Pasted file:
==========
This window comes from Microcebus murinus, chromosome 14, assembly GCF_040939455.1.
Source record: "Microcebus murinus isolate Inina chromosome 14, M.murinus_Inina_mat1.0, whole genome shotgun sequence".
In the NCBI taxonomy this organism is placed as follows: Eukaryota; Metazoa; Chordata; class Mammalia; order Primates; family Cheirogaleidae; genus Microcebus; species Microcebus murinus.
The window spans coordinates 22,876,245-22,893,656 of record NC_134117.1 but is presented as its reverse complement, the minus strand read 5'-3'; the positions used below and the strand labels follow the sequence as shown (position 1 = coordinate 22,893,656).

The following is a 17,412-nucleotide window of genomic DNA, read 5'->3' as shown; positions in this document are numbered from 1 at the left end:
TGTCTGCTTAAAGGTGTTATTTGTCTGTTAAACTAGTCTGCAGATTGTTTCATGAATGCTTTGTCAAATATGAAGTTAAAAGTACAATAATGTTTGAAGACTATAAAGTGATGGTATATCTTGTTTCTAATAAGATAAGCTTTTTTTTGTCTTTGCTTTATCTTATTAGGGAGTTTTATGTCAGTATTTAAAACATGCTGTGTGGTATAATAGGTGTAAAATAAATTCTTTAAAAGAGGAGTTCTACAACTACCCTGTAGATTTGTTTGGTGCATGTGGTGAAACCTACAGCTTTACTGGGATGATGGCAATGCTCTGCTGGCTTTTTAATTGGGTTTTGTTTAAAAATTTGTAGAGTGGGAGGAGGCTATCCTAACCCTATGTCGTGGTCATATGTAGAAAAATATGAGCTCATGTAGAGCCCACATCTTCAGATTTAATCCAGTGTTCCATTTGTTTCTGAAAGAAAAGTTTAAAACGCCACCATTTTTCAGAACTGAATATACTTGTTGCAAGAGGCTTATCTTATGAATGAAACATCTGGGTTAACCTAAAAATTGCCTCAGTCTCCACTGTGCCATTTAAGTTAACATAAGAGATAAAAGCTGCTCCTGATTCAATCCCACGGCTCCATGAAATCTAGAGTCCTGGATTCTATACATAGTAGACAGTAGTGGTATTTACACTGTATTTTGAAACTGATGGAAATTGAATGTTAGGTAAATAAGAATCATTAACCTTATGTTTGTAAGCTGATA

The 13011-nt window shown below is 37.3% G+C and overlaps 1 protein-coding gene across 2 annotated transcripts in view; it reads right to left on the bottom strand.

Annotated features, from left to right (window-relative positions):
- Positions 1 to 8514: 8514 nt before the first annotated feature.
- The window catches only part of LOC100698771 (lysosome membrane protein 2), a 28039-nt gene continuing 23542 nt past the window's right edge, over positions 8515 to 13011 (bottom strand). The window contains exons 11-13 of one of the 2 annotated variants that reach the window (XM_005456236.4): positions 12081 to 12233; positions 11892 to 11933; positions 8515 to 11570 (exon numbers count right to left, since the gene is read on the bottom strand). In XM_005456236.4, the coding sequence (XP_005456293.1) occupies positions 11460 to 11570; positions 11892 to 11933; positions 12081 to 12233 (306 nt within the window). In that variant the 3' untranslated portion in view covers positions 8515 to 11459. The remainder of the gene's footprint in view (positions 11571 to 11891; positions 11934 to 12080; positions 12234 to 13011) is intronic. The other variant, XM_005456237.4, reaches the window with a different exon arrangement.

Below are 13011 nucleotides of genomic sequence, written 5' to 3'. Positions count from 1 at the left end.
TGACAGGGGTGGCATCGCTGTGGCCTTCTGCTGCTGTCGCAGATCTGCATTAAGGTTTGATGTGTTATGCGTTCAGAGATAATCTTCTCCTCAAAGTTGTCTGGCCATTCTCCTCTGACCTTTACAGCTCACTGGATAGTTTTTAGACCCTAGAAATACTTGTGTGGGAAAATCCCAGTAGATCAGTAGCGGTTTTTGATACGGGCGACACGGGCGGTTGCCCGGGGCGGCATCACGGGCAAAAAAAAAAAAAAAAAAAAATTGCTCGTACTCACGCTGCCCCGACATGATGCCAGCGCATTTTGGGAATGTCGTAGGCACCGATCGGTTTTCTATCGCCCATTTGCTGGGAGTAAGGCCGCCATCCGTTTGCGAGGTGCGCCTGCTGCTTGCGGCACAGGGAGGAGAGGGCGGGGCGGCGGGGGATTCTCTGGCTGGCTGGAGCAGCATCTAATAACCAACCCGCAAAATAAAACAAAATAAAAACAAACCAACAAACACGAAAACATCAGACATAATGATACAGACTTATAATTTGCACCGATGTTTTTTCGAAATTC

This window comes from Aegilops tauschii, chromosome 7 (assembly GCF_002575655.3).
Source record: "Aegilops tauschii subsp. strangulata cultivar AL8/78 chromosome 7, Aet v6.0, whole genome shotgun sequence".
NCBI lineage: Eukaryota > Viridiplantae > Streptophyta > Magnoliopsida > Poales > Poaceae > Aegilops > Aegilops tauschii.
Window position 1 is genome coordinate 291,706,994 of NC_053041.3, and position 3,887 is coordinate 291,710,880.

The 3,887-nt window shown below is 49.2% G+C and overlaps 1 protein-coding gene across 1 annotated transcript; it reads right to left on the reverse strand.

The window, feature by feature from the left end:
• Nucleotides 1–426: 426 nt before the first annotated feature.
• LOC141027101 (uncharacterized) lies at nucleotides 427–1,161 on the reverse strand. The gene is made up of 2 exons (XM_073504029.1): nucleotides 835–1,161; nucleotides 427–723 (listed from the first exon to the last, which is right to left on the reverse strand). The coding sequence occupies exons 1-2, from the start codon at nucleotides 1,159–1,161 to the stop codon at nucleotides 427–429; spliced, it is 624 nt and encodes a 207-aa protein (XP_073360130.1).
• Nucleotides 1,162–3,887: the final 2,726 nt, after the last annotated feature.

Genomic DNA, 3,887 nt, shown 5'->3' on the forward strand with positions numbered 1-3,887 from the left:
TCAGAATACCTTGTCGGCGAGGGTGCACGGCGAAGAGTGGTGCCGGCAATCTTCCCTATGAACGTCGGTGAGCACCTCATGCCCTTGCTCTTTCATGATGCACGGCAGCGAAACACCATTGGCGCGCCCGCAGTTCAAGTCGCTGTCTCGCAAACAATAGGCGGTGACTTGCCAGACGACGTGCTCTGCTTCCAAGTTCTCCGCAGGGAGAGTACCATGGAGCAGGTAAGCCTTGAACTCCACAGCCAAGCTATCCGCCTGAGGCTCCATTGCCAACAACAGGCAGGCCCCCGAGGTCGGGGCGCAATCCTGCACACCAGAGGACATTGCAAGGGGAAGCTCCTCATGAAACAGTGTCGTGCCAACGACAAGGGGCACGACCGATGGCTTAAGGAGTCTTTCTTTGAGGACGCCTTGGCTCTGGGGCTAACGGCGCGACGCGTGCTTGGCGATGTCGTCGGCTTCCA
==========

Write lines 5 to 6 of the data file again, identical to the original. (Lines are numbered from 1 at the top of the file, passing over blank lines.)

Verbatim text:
The following is a 17,412-nucleotide window of genomic DNA, read 5'->3' as shown; positions in this document are numbered from 1 at the left end:
TGTCTGCTTAAAGGTGTTATTTGTCTGTTAAACTAGTCTGCAGATTGTTTCATGAATGCTTTGTCAAATATGAAGTTAAAAGTACAATAATGTTTGAAGACTATAAAGTGATGGTATATCTTGTTTCTAATAAGATAAGCTTTTTTTTGTCTTTGCTTTATCTTATTAGGGAGTTTTATGTCAGTATTTAAAACATGCTGTGTGGTATAATAGGTGTAAAATAAATTCTTTAAAAGAGGAGTTCTACAACTACCCTGTAGATTTGTTTGGTGCATGTGGTGAAACCTACAGCTTTACTGGGATGATGGCAATGCTCTGCTGGCTTTTTAATTGGGTTTTGTTTAAAAATTTGTAGAGTGGGAGGAGGCTATCCTAACCCTATGTCGTGGTCATATGTAGAAAAATATGAGCTCATGTAGAGCCCACATCTTCAGATTTAATCCAGTGTTCCATTTGTTTCTGAAAGAAAAGTTTAAAACGCCACCATTTTTCAGAACTGAATATACTTGTTGCAAGAGGCTTATCTTATGAATGAAACATCTGGGTTAACCTAAAAATTGCCTCAGTCTCCACTGTGCCATTTAAGTTAACATAAGAGATAAAAGCTGCTCCTGATTCAATCCCACGGCTCCATGAAATCTAGAGTCCTGGATTCTATACATAGTAGACAGTAGTGGTATTTACACTGTATTTTGAAACTGATGGAAATTGAATGTTAGGTAAATAAGAATCATTAACCTTATGTTTGTAAGCTGATA